Pollen weathers the storm, adds another $150 million to the go bag

For London-based travel and music experiences provider Pollen, the past few years haven't exactly been the easiest. And yet, the company is still standing and has raised $150 million in a Series C round.
Pollen weathers the storm, adds another $150 million to the go bag

London-based Pollen, which bills itself as a travel and entertainment technology company, has raised $150 million in a Series C funding round. The round was led by existing investor Kindred Capital, with Lansdowne Partners, Northzone, Sienna Capital, Backed and Molten Ventures all following on. The capital is expected to help Pollen bolster its market position as it scales the number of curated travel experiences on tap, aiming to meet the growing wanderlust. To date, Pollen has dusted $238.5 million seeds.

When people look back after 10 years, and think about their top five memories, we want them to feel like Pollen was responsible for three of them.” - Callum Negus-Fancey

Pollen offers customers tailored music, sports, and travel experiences — from beach holidays and festivals to a broad range of ski packages. As you might imagine, Pollen’s target market is the 16-28-year-old demographic, who, not only have the hunger for the types of experiences Pollen is creating, but also have a rather large portion of disposable income. “People want personalized travel experiences built around what they are passionate about,” said co-founder and CEO Callum Negus-Fancey, “and Pollen is at the forefront of this demand; we use our proprietary data and customer insights to build one-of-a-kind travel experiences with the world’s biggest talent and brands in the best destinations.”

As of late October of last year, Pollen quoted selling almost 800,000 experiences in total; and cooperations in place with over 500 global brands including Live Nation, MGM Resorts, TAO, Hakkasan, AEG, and C3; and had secured partnerships with Ticketmaster, Eventbrite, Priceline, Stubhub, and SeeTickets. 

To continue expanding, the company also acquired North American competitor Lifestylez, the largest college ski and snowboard “experience” provider. Looking long term, as Gen Z consumers have been reported to be vigilantly loyal to a brand once it's gained the consumer's trust, should Pollen be able to iterate these experiences or open new divisions along the way, they might just be on to something truly experiential.

If you're anything like me, the prospect of joining my friends, and making some new ones along with way, whilst packed together in a dark and sweaty nightclub with at times overly loud music sounds nothing short of a dream, we're not alone.

With the reality of a Covid-soaked world putting the breaks on that Saturday night faster than the speed of sound, Pollen has somehow managed to weather the storm and is coming out shiny and bright on the other end.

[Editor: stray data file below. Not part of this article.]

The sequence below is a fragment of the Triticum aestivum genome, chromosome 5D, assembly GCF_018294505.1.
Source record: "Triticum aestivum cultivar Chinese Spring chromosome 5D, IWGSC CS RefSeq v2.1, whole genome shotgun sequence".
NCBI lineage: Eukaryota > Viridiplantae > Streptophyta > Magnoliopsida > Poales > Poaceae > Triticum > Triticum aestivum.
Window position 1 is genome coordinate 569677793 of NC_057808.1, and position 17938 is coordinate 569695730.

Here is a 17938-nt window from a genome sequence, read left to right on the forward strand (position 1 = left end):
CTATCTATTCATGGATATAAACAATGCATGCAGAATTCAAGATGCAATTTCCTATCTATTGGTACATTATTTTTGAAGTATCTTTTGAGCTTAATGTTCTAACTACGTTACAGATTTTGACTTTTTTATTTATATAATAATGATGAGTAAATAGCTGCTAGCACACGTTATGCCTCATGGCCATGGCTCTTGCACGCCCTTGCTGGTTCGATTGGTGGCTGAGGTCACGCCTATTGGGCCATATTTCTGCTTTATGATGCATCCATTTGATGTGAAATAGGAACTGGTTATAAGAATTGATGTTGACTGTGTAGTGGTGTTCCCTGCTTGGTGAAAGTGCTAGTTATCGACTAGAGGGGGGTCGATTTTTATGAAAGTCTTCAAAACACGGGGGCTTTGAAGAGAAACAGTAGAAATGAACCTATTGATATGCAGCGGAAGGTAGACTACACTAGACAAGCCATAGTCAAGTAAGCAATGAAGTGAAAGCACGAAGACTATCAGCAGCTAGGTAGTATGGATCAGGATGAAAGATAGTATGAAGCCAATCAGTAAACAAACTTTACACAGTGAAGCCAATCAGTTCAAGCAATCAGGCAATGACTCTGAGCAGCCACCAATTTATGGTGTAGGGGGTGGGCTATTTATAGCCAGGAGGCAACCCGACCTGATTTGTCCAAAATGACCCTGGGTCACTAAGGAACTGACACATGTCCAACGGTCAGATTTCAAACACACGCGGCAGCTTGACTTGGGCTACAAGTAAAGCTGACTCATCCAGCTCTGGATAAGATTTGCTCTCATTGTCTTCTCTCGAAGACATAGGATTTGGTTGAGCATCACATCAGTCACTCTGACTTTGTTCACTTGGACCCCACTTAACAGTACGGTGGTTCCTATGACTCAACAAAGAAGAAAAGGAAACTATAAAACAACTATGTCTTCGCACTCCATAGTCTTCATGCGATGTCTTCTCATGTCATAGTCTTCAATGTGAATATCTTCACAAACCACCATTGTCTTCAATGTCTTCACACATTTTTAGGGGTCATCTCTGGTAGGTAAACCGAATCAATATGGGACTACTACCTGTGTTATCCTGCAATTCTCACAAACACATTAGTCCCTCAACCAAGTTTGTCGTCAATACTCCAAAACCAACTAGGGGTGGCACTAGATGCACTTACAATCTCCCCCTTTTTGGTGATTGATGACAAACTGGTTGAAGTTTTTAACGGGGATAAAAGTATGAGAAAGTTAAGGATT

"When the pandemic hit we knew we had to move quickly," Negus-Fancey told me. "A big one was that we built protections into all of our contracts that ensured that we could do right by our end customers. Sure we had Force Majeure at our disposal, but that doesn't always mean it's going to be reconciled in a timely manner."

With sales figures that have increased more than 300% relative to pre-pandemic levels, according to the company, Polled travelled some 300,000 people last year,  and Pollen was forced to (only) either postpone or cancel events for approximately 100,000 individuals due to the moving target that country by country, venue by venue Covid rules required.

Speaking exclusively to Tech.eu Callum commented, "One of the things we implemented quite quickly was moving from a 14-day to a 90-day money back cancellation policy. No vouchers, no 'come back next year' offers. If the plug was pulled, we did everything within our power to get money back in our customers' hands."

As the devil is always in the details, in the case of Pollen, that devil is the cash flow. "When you're coordinating with thousands of venues, hotels, etc. around the world at any given time, the sheer magnitude of moving capital around can be staggering. I've personally reviewed a number of the complaints we've received, and they really boil down to a customer expecting to be reimbursed for a third-party service they themselves had booked outside of our offer."

Fair. 'nuff.

Callum went on to further clarify that, "of those 100,000 cancellations, approximately 60 per cent of our customers were fine with sticking to the new dates announced, and only 40 per cent requested for a refund."

So while Pollen's outward appearance on Google reviews might not be the shiniest, what's important to keep in mind is a phrase that serves this author daily, "Haters gonna hate".

But don't simply take my word for it, take a dip through Pollen's insta and peep some comments. Proof. Pudding.

"Pollen has managed to forge a new sector in entertainment: artist-led travel experiences. Scaling a global travel company in the middle of a pandemic is not for the faint hearted, yet Pollen has managed to more than triple its bookings through the Covid period, partnering with many of the largest artists globally like Justin Bieber," commented Backed VC's Andre de Haes. "Pollen has a shot at becoming the dominant player in live music: it's a far richer experience to spend a long weekend with 2000 other true fans in a beautiful destination, than simply to turn up at a stadium for two hours for a gig."


Previous Pollen backers Molten Ventures' Edel Coen and James Clark will be joining us at the Tech.eu Summit in Brussels on the 17th of May.

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